Symptoms of Fibromyalgia and Obesity
Fibromyalgia symptoms can overlap with autoimmune diseases and other musculoskeletal conditions making it difficult to diagnose. The defining symptoms of fibromyalgia are often associated with other subjective and objective symptoms which occur in combination. It is estimated that fibromyalgia syndrome affects about 2 percent of the U.S. population.
How Fibromyalgia is Diagnosed
In 1990, the American College of Rheumatology (ACR) listed two primary criteria for the classification of fibromyalgia. 1) A history of widespread pain involving all four quadrants of the body (right side, left side, above waist, below waist) for a period of at least 3 months. The second criteria from the ACR which points to fibromyalgia is, upon physical examination, the presence of pain in at least 11 of 18 tender points when touched or pressed with force amounting to the equivalent of 9 lbs. More recent data indicates that there may be an increased sensitivity to pain throughout the body, pain may be migratory (move around) or may exist as chronic regional pain. Most experts are said to believe fibromyalgia results from abnormal central nervous system function. Response to stress may also contribute to fibromyalgia. Fibromyalgia primarily occurs in women of childbearing age. Children, the elderly, and men can also be affected. Besides the defining symptoms of pain and tenderness, there are many non-defining symptoms associated with fibromyalgia including:
- Fatigue, night sweats, and sleep disturbances.
- Memory difficulties and cognitive difficulties.
- Tension or migraine headaches, rib cage pain, chronic pelvic pain, or heel pain.
- Fluctuations in weight, heat or cold intolerance, subjective feeling of weakness.
- Ear-nose-throat complaints, multiple chemical sensitivities and a wide array of allergic symptoms.
- Hearing, vision, and balance abnormalities.
- Heartburn, palpitations and irritable bowel syndrome.
- Mood disorders such as depression and anxiety occur more commonly in people who have fibromyalgia.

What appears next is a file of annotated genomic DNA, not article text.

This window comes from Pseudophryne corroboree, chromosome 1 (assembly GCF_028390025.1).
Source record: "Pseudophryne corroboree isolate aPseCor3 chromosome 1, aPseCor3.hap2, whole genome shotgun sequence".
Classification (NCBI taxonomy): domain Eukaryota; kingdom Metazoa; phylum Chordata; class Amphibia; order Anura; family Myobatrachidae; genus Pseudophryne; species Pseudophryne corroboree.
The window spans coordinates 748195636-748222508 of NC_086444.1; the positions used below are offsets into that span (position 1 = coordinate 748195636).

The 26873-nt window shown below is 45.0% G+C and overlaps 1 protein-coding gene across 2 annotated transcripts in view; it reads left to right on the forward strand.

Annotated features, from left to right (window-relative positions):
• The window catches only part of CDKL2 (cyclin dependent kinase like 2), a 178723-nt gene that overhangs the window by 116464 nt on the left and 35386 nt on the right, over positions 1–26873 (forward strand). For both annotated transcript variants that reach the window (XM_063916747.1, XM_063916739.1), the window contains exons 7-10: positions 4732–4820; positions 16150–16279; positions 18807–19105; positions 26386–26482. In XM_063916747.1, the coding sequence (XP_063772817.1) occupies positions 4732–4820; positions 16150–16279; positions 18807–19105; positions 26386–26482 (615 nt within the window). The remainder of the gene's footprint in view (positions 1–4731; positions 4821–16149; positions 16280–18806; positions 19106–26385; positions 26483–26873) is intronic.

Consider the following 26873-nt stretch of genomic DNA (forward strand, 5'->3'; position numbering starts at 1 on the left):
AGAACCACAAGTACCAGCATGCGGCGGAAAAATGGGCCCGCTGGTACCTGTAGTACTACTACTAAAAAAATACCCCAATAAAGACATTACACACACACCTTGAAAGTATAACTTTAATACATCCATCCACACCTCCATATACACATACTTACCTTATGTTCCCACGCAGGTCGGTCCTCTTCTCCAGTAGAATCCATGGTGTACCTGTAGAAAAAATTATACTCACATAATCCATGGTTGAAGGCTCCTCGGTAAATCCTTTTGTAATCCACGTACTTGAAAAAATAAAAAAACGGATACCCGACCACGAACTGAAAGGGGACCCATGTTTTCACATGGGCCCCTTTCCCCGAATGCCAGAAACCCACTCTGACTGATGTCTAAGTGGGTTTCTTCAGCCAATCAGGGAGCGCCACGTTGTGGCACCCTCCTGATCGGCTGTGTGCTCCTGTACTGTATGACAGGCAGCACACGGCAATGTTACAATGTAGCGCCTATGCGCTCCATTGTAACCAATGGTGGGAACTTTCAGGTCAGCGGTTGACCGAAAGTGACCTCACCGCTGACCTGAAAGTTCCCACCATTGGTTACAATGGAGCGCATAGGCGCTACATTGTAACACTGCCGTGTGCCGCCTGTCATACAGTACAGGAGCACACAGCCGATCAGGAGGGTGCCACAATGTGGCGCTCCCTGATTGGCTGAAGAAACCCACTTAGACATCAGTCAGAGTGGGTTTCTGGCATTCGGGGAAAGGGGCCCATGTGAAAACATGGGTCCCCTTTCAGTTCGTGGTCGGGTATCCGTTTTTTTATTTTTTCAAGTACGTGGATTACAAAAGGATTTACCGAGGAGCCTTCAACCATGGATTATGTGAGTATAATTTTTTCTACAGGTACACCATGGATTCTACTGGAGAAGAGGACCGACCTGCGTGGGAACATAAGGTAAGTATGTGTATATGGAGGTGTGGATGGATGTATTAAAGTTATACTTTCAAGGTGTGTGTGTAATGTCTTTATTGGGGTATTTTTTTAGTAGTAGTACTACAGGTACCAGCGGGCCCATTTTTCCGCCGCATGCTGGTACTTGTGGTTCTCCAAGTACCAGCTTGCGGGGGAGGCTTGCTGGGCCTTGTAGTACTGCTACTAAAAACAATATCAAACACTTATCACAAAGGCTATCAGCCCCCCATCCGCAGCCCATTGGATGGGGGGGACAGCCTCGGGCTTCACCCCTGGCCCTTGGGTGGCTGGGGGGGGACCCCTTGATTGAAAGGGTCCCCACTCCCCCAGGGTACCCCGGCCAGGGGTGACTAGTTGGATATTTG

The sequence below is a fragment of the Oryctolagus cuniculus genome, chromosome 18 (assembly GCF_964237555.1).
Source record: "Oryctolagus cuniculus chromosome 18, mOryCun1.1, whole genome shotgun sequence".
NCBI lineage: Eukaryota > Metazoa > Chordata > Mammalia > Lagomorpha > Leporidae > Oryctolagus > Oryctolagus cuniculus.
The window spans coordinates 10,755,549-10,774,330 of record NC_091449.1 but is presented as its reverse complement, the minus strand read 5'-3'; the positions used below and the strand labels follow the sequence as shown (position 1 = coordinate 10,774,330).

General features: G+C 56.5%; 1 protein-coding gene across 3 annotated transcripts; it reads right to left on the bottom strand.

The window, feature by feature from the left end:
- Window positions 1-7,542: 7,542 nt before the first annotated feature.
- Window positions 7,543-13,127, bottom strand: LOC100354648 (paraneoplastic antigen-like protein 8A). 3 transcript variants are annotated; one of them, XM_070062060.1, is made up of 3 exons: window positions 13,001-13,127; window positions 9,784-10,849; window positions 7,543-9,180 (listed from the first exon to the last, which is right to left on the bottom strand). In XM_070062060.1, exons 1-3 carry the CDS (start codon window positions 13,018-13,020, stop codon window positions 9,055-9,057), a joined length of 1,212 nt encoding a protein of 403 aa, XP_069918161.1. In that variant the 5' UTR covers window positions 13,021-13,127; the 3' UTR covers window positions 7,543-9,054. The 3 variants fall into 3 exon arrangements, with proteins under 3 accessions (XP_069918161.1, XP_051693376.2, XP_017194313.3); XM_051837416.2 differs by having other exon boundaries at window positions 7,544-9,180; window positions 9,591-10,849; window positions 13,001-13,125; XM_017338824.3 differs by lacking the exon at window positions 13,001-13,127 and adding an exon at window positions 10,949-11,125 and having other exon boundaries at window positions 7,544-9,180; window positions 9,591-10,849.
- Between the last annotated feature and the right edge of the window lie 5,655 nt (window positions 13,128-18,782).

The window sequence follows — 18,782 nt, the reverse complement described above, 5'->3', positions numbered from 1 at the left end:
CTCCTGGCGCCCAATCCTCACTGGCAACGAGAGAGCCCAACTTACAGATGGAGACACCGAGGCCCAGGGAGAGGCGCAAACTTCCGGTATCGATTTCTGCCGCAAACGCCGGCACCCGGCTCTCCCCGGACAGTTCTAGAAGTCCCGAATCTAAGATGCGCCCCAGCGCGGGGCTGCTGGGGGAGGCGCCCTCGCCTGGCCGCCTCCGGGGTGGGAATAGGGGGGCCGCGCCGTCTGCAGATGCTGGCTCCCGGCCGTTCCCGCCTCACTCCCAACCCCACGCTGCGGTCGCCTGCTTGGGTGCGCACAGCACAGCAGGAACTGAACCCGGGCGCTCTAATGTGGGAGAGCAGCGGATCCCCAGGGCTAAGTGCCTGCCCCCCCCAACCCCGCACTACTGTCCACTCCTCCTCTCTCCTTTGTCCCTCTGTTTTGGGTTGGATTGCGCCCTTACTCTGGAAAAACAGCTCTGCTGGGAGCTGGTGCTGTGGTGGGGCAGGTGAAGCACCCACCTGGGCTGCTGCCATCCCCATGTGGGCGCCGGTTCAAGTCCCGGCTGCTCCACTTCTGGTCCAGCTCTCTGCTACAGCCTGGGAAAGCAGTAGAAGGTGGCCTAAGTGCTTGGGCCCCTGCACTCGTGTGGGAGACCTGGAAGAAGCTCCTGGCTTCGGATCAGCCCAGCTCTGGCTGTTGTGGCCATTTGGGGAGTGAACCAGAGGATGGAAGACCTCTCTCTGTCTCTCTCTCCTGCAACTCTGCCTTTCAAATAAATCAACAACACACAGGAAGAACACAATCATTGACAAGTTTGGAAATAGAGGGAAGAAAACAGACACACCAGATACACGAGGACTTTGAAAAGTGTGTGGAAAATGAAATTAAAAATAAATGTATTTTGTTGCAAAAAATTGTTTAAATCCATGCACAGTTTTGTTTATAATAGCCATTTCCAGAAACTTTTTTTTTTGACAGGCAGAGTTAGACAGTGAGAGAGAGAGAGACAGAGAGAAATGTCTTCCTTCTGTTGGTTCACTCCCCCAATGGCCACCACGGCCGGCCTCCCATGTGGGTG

Fibromyalgia and Obesity
Yet another study has pointed a finger at something pretty obvious; a lot of patients with fibromyalgia are also obese. Researchers say the obese participants had more pain, worse sleep, less sleep and poorer flexibility. It’s not surprising that, as a group, fibromyalgia patients overweight. Most patients are far less active that we used to be. Some of them take medications that cause weight gain and a lot of doctors and researchers believe we have some sort of metabolic problem. Additionally, fibromyalgia patients are prone to sleep disorders, and a sleep-deprived body won’t lose weight. Researchers in the study didn’t look at whether obesity was a cause or effect. This is, likely, because fibromyalgia patients have prior research indicating that obesity is a risk factor for fibromyalgia and vice versa. Instead, they were trying to gauge the effect.
The Effect of Obesity in Fibromyalgia Patients
It makes sense that excess weight makes symptoms worse. It puts more strain on one’s body. It’s harder to get comfortable to sleep and obesity can lead to sleep apnea, which can seriously disrupt one’s sleep. Unfortunately, fibromyalgia and obesity make exercise more difficult, which leads to less strength and flexibility. Of course, it can also go the opposite way. A lot of patients develop fibromyalgia secondary to other health problems, especially chronic pain, thyroid problems, and blood-sugar issues. All of these other health problems can also cause weight gain. Nonetheless, the researchers concluded that weight management may need to be incorporated into treatment regimens. The really great doctors out there are probably already working on that, by encouraging a healthy diet and appropriate levels of activity.
Choosing A Responsible and Safe Weight Loss Program
Experts agree that the best way to reach a healthy weight is to follow a sensible eating plan and engage in regular physical activity. Weight loss programs should encourage healthy behaviors that help you lose weight and that you can maintain over time. Safe and effective weight loss programs should include:
- Healthy eating plans that reduce calories but do not rule out specific foods or food groups
- Regular physical activity and/or exercise instruction
- Slow and steady weight loss of about ¾ to 2 pounds (no more than 3 pounds per week but may be faster at the start)
- Medical care if you are planning to lose weight by following a special formula diet, such as a very-low-calorie diet
- A plan to keep the weight off after you have lost it